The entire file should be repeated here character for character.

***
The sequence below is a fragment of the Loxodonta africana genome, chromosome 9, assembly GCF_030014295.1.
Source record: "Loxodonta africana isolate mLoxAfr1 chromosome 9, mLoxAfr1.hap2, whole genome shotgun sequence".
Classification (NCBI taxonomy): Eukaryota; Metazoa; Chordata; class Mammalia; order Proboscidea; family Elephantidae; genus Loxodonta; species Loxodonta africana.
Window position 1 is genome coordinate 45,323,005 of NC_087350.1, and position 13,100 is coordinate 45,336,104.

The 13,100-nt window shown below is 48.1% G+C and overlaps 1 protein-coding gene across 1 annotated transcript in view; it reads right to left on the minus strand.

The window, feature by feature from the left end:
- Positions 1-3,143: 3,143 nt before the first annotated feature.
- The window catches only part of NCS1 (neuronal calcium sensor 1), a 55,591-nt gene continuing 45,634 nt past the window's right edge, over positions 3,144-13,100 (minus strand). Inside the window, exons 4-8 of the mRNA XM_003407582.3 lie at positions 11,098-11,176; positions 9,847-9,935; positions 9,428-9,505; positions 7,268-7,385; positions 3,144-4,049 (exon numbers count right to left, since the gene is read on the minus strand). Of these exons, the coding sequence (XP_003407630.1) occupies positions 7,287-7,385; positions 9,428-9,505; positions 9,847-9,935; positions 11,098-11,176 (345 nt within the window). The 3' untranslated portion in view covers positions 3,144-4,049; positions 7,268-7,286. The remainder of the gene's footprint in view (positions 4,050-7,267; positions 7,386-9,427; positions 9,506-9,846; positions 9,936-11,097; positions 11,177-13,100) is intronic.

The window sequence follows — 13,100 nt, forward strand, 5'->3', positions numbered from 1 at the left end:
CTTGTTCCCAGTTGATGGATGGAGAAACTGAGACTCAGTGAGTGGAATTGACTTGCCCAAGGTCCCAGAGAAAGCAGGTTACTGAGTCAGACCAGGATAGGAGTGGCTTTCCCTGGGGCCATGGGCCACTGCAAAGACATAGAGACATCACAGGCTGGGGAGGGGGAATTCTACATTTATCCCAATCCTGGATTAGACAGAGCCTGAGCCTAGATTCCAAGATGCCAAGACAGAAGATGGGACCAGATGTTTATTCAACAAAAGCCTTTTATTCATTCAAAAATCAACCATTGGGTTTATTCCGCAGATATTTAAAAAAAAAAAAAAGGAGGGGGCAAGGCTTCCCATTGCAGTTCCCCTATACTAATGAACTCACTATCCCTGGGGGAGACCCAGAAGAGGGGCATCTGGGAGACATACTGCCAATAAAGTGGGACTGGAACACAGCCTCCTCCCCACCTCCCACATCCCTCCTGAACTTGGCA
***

The sequence below is a fragment of the Loxodonta africana genome, chromosome 9, assembly GCF_030014295.1.
Source record: "Loxodonta africana isolate mLoxAfr1 chromosome 9, mLoxAfr1.hap2, whole genome shotgun sequence".
Classification (NCBI taxonomy): Eukaryota; Metazoa; Chordata; class Mammalia; order Proboscidea; family Elephantidae; genus Loxodonta; species Loxodonta africana.
Window position 1 is genome coordinate 45,323,005 of NC_087350.1, and position 13,100 is coordinate 45,336,104.

The 13,100-nt window shown below is 48.1% G+C and overlaps 1 protein-coding gene across 1 annotated transcript in view; it reads right to left on the minus strand.

The window, feature by feature from the left end:
- Positions 1-3,143: 3,143 nt before the first annotated feature.
- The window catches only part of NCS1 (neuronal calcium sensor 1), a 55,591-nt gene continuing 45,634 nt past the window's right edge, over positions 3,144-13,100 (minus strand). Inside the window, exons 4-8 of the mRNA XM_003407582.3 lie at positions 11,098-11,176; positions 9,847-9,935; positions 9,428-9,505; positions 7,268-7,385; positions 3,144-4,049 (exon numbers count right to left, since the gene is read on the minus strand). Of these exons, the coding sequence (XP_003407630.1) occupies positions 7,287-7,385; positions 9,428-9,505; positions 9,847-9,935; positions 11,098-11,176 (345 nt within the window). The 3' untranslated portion in view covers positions 3,144-4,049; positions 7,268-7,286. The remainder of the gene's footprint in view (positions 4,050-7,267; positions 7,386-9,427; positions 9,506-9,846; positions 9,936-11,097; positions 11,177-13,100) is intronic.

The window sequence follows — 13,100 nt, forward strand, 5'->3', positions numbered from 1 at the left end:
CTTGTTCCCAGTTGATGGATGGAGAAACTGAGACTCAGTGAGTGGAATTGACTTGCCCAAGGTCCCAGAGAAAGCAGGTTACTGAGTCAGACCAGGATAGGAGTGGCTTTCCCTGGGGCCATGGGCCACTGCAAAGACATAGAGACATCACAGGCTGGGGAGGGGGAATTCTACATTTATCCCAATCCTGGATTAGACAGAGCCTGAGCCTAGATTCCAAGATGCCAAGACAGAAGATGGGACCAGATGTTTATTCAACAAAAGCCTTTTATTCATTCAAAAATCAACCATTGGGTTTATTCCGCAGATATTTAAAAAAAAAAAAAAGGAGGGGGCAAGGCTTCCCATTGCAGTTCCCCTATACTAATGAACTCACTATCCCTGGGGGAGACCCAGAAGAGGGGCATCTGGGAGACATACTGCCAATAAAGTGGGACTGGAACACAGCCTCCTCCCCACCTCCCACATCCCTCCTGAACTTGGCA